Who We Are

WE ARE a group of students, faculty, and staff at the University of Texas at Austin who care passionately about the future of UT Austin’s magnificent research libraries.

– A library is more than a storage space for books.
– A library is a living space of discovery with the potential to transform society.
– Digitization and remote storage facilities take away our freedom to discover.
– A library without on-site books is not a library.
– The arts and humanities contribute value to society by creating knowledgeable, skilled, empathetic global citizens.
– The relationship between the arts, humanities, industry, and sciences is not a zero-sum game.

In a democracy, everyone has a right to knowledge. But knowledge depends on access to sources. We believe UT Austin is one of the nation’s great research universities in large part because of its libraries, which make books available to any student or researcher at any time. In our libraries, we can discover what we did not know we were looking for, simply by going on a walk through the stacks. The experience of being physically present in the stacks is fundamental to the process of accidental revelation and discovery that lies behind all great scholarship. Open stacks are particularly important at a state university serving students who have not necessarily had access to rich library holdings. Recalling books from a predetermined online catalog places an intermediary – an algorithm – between researchers and knowledge, and thus profoundly shapes and impoverishes our access to knowledge. Removing academics from stacks is akin to removing scientists from labs. It is crippling to research.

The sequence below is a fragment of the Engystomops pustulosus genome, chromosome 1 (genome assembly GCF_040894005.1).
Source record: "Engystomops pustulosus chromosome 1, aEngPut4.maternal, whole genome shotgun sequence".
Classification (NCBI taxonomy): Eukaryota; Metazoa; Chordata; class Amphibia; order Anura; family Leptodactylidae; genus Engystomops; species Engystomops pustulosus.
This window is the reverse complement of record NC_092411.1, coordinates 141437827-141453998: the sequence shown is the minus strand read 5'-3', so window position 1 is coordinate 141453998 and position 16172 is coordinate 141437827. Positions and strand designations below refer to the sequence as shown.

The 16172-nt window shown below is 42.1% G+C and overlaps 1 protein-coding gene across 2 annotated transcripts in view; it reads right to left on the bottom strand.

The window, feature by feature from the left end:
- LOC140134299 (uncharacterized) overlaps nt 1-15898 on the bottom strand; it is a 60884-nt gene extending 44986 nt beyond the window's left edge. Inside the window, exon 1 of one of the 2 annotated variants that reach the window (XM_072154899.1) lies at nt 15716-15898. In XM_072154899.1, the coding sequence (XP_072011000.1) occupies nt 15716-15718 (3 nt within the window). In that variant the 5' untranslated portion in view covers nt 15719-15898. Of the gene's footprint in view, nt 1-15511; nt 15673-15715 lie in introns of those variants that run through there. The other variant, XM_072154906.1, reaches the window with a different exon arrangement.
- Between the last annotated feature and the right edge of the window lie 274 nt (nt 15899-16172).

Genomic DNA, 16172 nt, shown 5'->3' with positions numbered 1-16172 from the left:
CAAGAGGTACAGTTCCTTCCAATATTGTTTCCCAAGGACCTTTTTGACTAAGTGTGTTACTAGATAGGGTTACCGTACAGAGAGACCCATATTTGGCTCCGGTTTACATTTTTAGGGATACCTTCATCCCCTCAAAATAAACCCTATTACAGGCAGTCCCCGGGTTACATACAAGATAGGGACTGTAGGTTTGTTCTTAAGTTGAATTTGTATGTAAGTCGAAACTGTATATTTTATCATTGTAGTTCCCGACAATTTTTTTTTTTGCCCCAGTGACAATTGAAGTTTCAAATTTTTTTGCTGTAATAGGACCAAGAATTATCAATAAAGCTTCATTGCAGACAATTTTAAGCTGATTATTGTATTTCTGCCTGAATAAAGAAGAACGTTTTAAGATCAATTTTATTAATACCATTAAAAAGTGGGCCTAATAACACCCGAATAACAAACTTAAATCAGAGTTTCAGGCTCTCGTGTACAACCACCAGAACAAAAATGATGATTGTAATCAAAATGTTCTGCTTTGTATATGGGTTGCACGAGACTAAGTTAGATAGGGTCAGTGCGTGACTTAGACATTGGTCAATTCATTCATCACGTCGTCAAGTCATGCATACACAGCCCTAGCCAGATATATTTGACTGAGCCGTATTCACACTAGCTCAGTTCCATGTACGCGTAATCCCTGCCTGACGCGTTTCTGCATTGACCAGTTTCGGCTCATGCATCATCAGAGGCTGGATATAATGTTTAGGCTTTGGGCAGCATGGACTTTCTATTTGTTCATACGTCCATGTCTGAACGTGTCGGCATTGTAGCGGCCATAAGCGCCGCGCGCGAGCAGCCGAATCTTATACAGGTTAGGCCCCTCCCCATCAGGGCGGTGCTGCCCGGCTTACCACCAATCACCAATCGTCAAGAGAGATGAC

WE BELIEVE in the value of digital resources. However, digital sources are inherently short-lived and unstable, and remain untested as long-term means of access and preservation. We ask: what “version” of this digital work will be available to a scholar or student living 300 years from now? We ask: why do our digital-native students still prefer the printed page? We ask: how would a scientist fare without their laboratory? Libraries are the laboratories for the arts and humanities. Initiatives to merge the arts and sciences are admirable, but should not replace current resources for our long-demonstrated academic excellence.

It is our libraries that have enabled and fostered that excellence.

WE STAND in opposition to current proposals to downsize library holdings en masse and to send our books to remote storage. We stand in opposition to moving books from our disciplinary libraries to the main Perry-Castañeda Library (PCL). We stand in opposition to the growing trend of corporate models of governance and decision-making. It is the commodification of higher education that underlies decisions like the removal of our libraries.

We believe libraries will never make money. But they will make great societies.

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